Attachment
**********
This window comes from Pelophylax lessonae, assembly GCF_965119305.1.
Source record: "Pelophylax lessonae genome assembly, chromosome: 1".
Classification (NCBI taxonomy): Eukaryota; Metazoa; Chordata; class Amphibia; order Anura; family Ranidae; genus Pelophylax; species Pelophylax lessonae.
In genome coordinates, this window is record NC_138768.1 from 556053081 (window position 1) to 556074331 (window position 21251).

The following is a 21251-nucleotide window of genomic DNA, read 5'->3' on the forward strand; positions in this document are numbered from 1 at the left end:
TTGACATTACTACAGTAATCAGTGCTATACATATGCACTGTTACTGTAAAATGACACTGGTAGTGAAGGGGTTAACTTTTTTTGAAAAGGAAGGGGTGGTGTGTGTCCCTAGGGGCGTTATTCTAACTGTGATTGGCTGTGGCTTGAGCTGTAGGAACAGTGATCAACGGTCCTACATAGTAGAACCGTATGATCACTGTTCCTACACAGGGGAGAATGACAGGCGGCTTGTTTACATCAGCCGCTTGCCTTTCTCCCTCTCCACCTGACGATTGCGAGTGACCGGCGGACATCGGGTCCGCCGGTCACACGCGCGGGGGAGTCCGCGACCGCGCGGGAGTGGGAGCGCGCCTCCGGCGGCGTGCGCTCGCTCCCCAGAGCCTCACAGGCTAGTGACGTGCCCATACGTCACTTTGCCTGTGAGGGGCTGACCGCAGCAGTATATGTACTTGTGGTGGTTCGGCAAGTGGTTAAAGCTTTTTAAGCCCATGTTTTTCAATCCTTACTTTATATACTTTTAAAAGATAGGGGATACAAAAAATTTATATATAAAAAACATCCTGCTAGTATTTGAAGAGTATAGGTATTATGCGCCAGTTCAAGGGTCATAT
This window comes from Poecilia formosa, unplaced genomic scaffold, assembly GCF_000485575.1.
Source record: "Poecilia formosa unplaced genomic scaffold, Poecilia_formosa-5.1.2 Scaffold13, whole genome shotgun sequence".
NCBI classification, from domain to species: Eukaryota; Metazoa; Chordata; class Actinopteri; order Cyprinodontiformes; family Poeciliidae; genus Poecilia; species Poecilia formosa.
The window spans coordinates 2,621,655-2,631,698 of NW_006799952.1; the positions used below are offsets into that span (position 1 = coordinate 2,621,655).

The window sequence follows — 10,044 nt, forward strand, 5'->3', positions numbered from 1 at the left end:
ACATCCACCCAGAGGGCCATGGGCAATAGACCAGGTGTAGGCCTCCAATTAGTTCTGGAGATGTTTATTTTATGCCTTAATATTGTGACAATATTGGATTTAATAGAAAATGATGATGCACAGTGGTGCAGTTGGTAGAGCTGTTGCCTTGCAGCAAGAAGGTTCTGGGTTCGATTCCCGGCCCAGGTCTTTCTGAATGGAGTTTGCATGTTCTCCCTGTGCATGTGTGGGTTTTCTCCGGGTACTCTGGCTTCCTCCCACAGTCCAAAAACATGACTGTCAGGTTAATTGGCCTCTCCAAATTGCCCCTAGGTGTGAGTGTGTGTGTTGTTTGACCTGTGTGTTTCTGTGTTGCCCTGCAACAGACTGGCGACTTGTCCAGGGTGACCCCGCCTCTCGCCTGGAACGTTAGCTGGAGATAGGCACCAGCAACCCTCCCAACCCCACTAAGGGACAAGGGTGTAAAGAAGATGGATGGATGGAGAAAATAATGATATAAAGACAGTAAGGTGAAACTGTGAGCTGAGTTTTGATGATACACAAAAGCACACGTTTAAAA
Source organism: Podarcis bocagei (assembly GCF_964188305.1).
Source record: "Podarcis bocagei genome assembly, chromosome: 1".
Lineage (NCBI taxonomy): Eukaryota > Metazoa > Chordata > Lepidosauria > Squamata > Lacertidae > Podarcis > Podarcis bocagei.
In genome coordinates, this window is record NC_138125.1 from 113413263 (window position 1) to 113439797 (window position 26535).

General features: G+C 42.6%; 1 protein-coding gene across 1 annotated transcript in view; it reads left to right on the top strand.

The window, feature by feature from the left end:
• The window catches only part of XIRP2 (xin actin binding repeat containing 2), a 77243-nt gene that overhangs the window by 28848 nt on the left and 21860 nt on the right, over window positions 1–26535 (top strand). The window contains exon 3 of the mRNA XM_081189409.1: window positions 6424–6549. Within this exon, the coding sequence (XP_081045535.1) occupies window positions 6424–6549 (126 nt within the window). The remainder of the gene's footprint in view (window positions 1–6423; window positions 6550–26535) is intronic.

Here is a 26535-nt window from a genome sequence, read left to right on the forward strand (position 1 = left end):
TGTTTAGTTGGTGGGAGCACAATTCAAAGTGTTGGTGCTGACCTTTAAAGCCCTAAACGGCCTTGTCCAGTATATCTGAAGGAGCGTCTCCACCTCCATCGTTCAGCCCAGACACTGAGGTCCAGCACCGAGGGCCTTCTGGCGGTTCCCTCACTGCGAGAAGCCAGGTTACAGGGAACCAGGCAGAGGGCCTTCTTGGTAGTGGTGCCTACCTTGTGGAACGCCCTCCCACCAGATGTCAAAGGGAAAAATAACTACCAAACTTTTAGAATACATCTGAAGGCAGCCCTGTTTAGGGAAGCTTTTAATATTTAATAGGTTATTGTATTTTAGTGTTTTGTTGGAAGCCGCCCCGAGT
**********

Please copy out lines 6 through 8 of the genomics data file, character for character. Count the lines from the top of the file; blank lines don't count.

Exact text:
TTGACATTACTACAGTAATCAGTGCTATACATATGCACTGTTACTGTAAAATGACACTGGTAGTGAAGGGGTTAACTTTTTTTGAAAAGGAAGGGGTGGTGTGTGTCCCTAGGGGCGTTATTCTAACTGTGATTGGCTGTGGCTTGAGCTGTAGGAACAGTGATCAACGGTCCTACATAGTAGAACCGTATGATCACTGTTCCTACACAGGGGAGAATGACAGGCGGCTTGTTTACATCAGCCGCTTGCCTTTCTCCCTCTCCACCTGACGATTGCGAGTGACCGGCGGACATCGGGTCCGCCGGTCACACGCGCGGGGGAGTCCGCGACCGCGCGGGAGTGGGAGCGCGCCTCCGGCGGCGTGCGCTCGCTCCCCAGAGCCTCACAGGCTAGTGACGTGCCCATACGTCACTTTGCCTGTGAGGGGCTGACCGCAGCAGTATATGTACTTGTGGTGGTTCGGCAAGTGGTTAAAGCTTTTTAAGCCCATGTTTTTCAATCCTTACTTTATATACTTTTAAAAGATAGGGGATACAAAAAATTTATATATAAAAAACATCCTGCTAGTATTTGAAGAGTATAGGTATTATGCGCCAGTTCAAGGGTCATAT
This window comes from Poecilia formosa, unplaced genomic scaffold, assembly GCF_000485575.1.
Source record: "Poecilia formosa unplaced genomic scaffold, Poecilia_formosa-5.1.2 Scaffold13, whole genome shotgun sequence".